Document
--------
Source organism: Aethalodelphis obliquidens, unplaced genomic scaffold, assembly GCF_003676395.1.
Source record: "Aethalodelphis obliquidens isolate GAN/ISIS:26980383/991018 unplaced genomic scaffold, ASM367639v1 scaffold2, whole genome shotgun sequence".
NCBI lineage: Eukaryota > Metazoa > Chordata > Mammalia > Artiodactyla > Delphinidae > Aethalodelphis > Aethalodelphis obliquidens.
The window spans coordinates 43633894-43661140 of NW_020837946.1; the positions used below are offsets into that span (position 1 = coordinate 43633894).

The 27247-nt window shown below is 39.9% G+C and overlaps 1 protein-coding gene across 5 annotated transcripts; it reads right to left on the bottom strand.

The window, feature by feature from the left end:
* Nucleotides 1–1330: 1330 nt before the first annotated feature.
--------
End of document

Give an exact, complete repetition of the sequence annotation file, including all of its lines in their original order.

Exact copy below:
Source organism: Aethalodelphis obliquidens, unplaced genomic scaffold, assembly GCF_003676395.1.
Source record: "Aethalodelphis obliquidens isolate GAN/ISIS:26980383/991018 unplaced genomic scaffold, ASM367639v1 scaffold2, whole genome shotgun sequence".
NCBI lineage: Eukaryota > Metazoa > Chordata > Mammalia > Artiodactyla > Delphinidae > Aethalodelphis > Aethalodelphis obliquidens.
The window spans coordinates 43633894-43661140 of NW_020837946.1; the positions used below are offsets into that span (position 1 = coordinate 43633894).

The 27247-nt window shown below is 39.9% G+C and overlaps 1 protein-coding gene across 5 annotated transcripts; it reads right to left on the bottom strand.

The window, feature by feature from the left end:
* Nucleotides 1–1330: 1330 nt before the first annotated feature.